It is Yom Kippur, the holiest day in the Jewish calendar, and Congregation Kol Ami’s millennial rabbi is ready with a never-before-tried unifying tradition and a challenging sermon sure to spark fire. Or maybe heat.
Mixing convention and innovation is what 31-year-old Rabbi Sam Spector does best.
He is observant of Jewish rituals but open to those who aren’t. He forgoes technology on holy days but has officiated at same-sex weddings and interfaith weddings. He observes the Jewish Shabbat but has friends in every faith. He is at home in the world of ancient texts and modern phone texts.
Spector draws on the past to push into the future — and he’s not afraid to push others, too.
As it says in Proverbs, the rabbi quotes, “without vision, the people will perish.”
Change is “hard,” says Nicole Fenwick, co-chairwoman of the search committee that selected Spector, “and he’s not scared of it.”
Last year on this day, Spector chose to talk about the controversial #MeToo movement. This time around it will be political combatants Donald Trump and Rep. Ilhan Omar, a Democratic Muslim House member from Minnesota.
Living out a biblical promise
Spector did not always plan to be a rabbi. He pictured himself a professional baseball player, he says with a laugh.
He grew up in a tightknit community in Seattle, where his family had a strong Jewish identity — he attended Hebrew school and had a bar mitzvah — but was not terribly observant.
When Sam was 14, though, an event rocked his eighth grade world. His parents divorced.
The young, hurting teen found solace at the synagogue, which shared a parking lot with his junior high. He sought advice and comfort from the rabbi, going there every day. He also started to pray — fervently.
Eventually, Spector realized, he says, that “my desired situation — that my parents get back together — was not going to be my reality.”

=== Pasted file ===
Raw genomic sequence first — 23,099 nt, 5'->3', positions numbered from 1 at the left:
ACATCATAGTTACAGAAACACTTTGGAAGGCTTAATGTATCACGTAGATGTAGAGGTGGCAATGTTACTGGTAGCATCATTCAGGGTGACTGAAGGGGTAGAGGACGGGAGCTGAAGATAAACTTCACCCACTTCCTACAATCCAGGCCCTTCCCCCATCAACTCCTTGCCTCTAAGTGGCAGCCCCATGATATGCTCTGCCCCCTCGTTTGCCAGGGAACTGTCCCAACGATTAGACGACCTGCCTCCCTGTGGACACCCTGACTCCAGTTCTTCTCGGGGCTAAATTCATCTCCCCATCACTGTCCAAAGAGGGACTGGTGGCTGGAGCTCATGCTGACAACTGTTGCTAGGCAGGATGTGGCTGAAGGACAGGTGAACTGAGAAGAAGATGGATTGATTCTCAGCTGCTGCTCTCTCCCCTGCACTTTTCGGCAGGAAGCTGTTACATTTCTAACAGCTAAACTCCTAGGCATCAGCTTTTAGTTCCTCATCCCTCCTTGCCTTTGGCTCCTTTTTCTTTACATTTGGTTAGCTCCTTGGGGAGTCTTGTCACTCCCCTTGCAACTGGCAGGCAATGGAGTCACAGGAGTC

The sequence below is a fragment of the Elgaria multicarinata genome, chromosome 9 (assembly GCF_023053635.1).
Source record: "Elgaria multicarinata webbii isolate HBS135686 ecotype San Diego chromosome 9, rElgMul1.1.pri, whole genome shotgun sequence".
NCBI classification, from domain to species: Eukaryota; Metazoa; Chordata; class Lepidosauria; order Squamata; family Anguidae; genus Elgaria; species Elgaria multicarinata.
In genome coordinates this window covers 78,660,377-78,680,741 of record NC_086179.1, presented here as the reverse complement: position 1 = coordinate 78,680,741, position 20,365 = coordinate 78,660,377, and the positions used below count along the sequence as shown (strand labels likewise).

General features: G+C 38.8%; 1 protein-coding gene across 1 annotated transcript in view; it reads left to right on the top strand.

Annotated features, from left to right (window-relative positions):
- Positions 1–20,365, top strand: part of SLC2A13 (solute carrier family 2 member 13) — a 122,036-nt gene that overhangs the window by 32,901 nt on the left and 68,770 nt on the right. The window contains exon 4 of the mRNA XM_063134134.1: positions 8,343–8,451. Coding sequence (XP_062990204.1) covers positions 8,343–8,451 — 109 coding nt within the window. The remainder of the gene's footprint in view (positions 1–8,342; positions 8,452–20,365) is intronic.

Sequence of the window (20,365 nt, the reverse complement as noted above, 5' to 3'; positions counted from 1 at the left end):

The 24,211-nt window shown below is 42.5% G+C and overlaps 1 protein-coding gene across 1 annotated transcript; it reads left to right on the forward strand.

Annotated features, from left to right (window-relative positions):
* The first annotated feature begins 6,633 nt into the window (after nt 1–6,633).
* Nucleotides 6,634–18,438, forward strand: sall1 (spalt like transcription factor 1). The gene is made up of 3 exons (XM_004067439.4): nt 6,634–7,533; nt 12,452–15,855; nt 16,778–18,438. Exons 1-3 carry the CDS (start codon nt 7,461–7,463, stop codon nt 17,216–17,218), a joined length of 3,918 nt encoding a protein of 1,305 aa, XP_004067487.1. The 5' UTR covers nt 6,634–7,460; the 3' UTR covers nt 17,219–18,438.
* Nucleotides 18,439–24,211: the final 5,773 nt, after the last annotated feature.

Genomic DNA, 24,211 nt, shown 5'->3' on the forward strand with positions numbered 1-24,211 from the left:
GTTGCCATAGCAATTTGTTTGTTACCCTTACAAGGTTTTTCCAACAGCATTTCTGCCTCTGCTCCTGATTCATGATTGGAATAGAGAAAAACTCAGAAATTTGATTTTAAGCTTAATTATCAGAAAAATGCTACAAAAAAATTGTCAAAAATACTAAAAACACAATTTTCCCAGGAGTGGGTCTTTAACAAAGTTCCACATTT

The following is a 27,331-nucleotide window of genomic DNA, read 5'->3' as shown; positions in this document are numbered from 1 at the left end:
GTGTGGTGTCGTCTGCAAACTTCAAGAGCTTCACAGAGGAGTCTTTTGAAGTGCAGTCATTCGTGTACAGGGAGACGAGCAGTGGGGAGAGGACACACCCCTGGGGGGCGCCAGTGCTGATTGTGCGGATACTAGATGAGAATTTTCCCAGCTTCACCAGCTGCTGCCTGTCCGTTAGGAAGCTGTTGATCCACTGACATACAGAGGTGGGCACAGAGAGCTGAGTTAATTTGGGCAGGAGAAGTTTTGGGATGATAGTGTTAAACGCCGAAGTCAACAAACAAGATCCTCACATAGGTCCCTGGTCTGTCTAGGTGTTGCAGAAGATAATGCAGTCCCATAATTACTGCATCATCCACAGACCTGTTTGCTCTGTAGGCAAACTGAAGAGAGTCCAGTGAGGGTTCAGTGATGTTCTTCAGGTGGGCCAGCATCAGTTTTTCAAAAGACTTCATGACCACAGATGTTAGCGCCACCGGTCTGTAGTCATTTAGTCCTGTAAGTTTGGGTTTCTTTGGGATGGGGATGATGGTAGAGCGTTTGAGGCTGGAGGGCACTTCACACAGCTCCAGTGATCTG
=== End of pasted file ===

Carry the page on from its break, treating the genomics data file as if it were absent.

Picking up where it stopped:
He became increasingly drawn into the community, Jewish scripture and the study of religion.
For college, he decamped to University of California, San Diego, where he earned an undergraduate degree in Judaic studies with a minor in behavioral psychology. He went on to get a master’s in Hebrew letters from Hebrew Union College-Jewish Institute of Religion in Los Angeles.
After his ordination as a rabbi, he served as associate rabbi of Temple Judea in Tarzana, Calif., where he became recognized for his creation of young professional programming. He became adept at connecting with different populations, young and old, hospital patients and welfare recipients, techies and teachers, senior citizens and toddlers.
But it was those difficult teen years, he says, that set him on his path.
The word “Israel” means “people who wrestle with God,” he says, which is what he did.
“No one who has never been angry with God should ever be a rabbi.”
Fiddling on Utah’s roof
Like Tevye from the popular Jewish musical “Fiddler on the Roof,” Spector knows firsthand that balancing tradition with progression can be risky business. It’s easy to fall in one direction or another.
He had a Conservative upbringing but was ordained as a Reform rabbi.
“That blended background was perfect for us,” says Jim Isaacson, co-chairman of the rabbi search committee and co-president of Kol Ami. “It was a good combination for serving the variety of our membership.”
Salt Lake City’s Jewish community dates back to approximately 1854, according to Kol Ami’s website. The present congregation is the result of a successful 1972 merger of two Salt Lake City synagogues: Congregation B'nai Israel (Reform, founded in 1891) and Congregation Montefiore (Conservative, founded in 1899).
Kol Ami, which roughly translates as “all together,” has Friday night services for Reform Jews and Saturday ones for Conservatives.
This year, for the first time, Spector initiated a joint celebration of Rosh Hashana for both sets of congregants and plans to do the same for Yom Kippur.
“He’s so dynamic,” says Isaacson, who has been in Utah for 27 years. “He’s excellent at outreach, particularly to the young. But his pastoral care with the more mature set — well, he’s got chops there, too.”
Everybody is able “to relate to him,” says Akiva Toren, also from Seattle. “He has created a large tent that includes interfaith couples, people from different walks of life and different denominations.”